Earlier this week, it was announced that in exchange for 700 million Danish kroner ($109 million), Greenland would allow Denmark a 33 percent stake in Kalaallit Airports, the state-owned company formed to renovate, own, and operate airports in three locations: the capital of Nuuk, the iceberg-filled tourist destination of Ilulissat, and Qaqortoq, where facilities would be built from scratch.
The agreement, which gives Copenhagen a stake in the first two airports, means that the Chinese company involved in the bidding process for the construction works will now likely not be chosen to improve aviation infrastructure in a country with few roads. While it is still possible that China Communications Construction Company — the only non-Western company among the six bidders — could be awarded the construction contract, the fact that Copenhagen will front a large portion of the required funds reflects its desire to avoid Greenland falling into the debilitating debt trap that is becoming all too common with Chinese infrastructure projects in which Chinese banks loan the money for construction and Chinese companies carry it out.
The Greenlandic Parliament’s pro-Danish decision has defused possible international controversy between the U.S., Denmark, and Greenland over Chinese investment in an island closely guarded by the U.S. military thanks to its air base at Thule. At the same time, it has has set off a political firestorm in Nuuk. As one English-language Danish newspaper described, “An apparently generous gesture from Denmark has ended up provoking a political crisis.” Pro-independence Partii Naleraq quit the coalition in opposition to Denmark’s involvement, which they see more of as an imposition rather than a magnanimous move. In a letter, Partii Naleraq reportedly explained that they “do not want to be a part of” Danish involvement in Greenland’s politics. PN’s hasty departure means that Prime Minister Kim Kielsen’s Siumut party must scramble to form a new government, as it has lost its parliamentary majority by three seats.
The domestic and international tensions over three small airports on sparsely populated yet geostrategic Greenland demonstrates that Chinese investment in Arctic transportation infrastructure, especially if it is close to the United States, can be subject to intense scrutiny. While it’s all well and good if China helps build Alaska’s liquefied natural gas pipeline, as was tentatively agreed last autumn, or invests in Greenlandic iron and rare earth mines, the potential for “made-in-China” airports conjures visions of PRC warplanes touching down on the ice.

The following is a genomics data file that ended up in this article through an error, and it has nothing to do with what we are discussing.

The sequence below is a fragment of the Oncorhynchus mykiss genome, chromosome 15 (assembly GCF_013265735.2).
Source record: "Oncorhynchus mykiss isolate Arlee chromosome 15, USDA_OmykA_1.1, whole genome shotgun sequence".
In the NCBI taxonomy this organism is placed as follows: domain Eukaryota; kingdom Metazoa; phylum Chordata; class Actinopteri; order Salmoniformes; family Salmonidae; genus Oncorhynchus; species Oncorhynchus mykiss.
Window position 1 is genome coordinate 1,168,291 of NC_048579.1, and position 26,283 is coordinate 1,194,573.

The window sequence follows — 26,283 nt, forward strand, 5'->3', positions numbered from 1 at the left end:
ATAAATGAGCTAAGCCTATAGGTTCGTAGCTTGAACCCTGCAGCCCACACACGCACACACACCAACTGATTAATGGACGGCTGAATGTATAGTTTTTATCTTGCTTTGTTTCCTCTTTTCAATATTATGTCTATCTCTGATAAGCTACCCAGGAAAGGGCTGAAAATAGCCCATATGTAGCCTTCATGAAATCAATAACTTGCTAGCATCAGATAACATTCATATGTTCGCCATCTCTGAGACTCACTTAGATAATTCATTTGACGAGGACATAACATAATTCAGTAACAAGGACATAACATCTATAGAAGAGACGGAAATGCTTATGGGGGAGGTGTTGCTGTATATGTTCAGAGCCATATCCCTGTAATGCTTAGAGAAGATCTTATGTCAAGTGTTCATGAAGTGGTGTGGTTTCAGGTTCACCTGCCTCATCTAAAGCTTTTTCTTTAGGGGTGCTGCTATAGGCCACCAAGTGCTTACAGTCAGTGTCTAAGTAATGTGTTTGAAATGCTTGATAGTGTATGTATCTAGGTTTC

More so than energy infrastructure, transportation infrastructure invites fears of roads and runways serving dual purposes for the public and the military. In an article in the Financial Times on China’s overseas port expansion, Abhijit Singh, senior fellow at the Observer Research Foundation in New Delhi, remarked, “There is an inherent duality in the facilities that China is establishing in foreign ports, which are ostensibly commercial but quickly upgradeable to carry out essential military missions.” Last summer, at Greece’s Port of Piraeus, in which China’s state-owned China Ocean Shipping Company holds a 67 percent stake, a Chinese missile destroyer, missile frigate, and naval supply vessel paid a “friendly visit.”
Western fears over Chinese investment in transportation infrastructure and efforts to stop it in peripheral places like Greenland, however, may be too little, too late. One commenter on an article in the U.S.-based Defense News pointedly asked:
“So where are the US firms? How come no US based firms are out there competing head to head for these contracts? China offers billions to underdeveloped nations for their development while we retrench while calling them shith*les. We call our long time allies “foes” then whine when they look elsewhere for allies. What is wrong with us?”
As U.S. companies have been sitting on the sidelines in much of the developing world — especially in Africa, where not just China but also Russia is increasingly making inroads — the Chinese bidder for Greenland’s €383 million airport overhaul, CCCC, has grown to be one of the world’s largest construction firms. Its expansion has occurred despite being blacklisted by the World Bank from 2009-2017 over fraudulent practices on a road improvement project in the Philippines. According to its 2017 annual report, last year, CCCC signed contracts for overseas infrastructure construction projects worth a total of $32 billion. It even attempted to purchase Canada’s third-largest engineering firm, Aecon, though the Canadian government ultimately blocked the acquisition on national security grounds. In addition, while CCCC is largely state-owned — Beijing holds a two-thirds stake — its remaining stakeholders include Merrill Lynch, BlackRock and JPMorgan Chase. Thus, CCCC already owns and is partly owned by North American companies.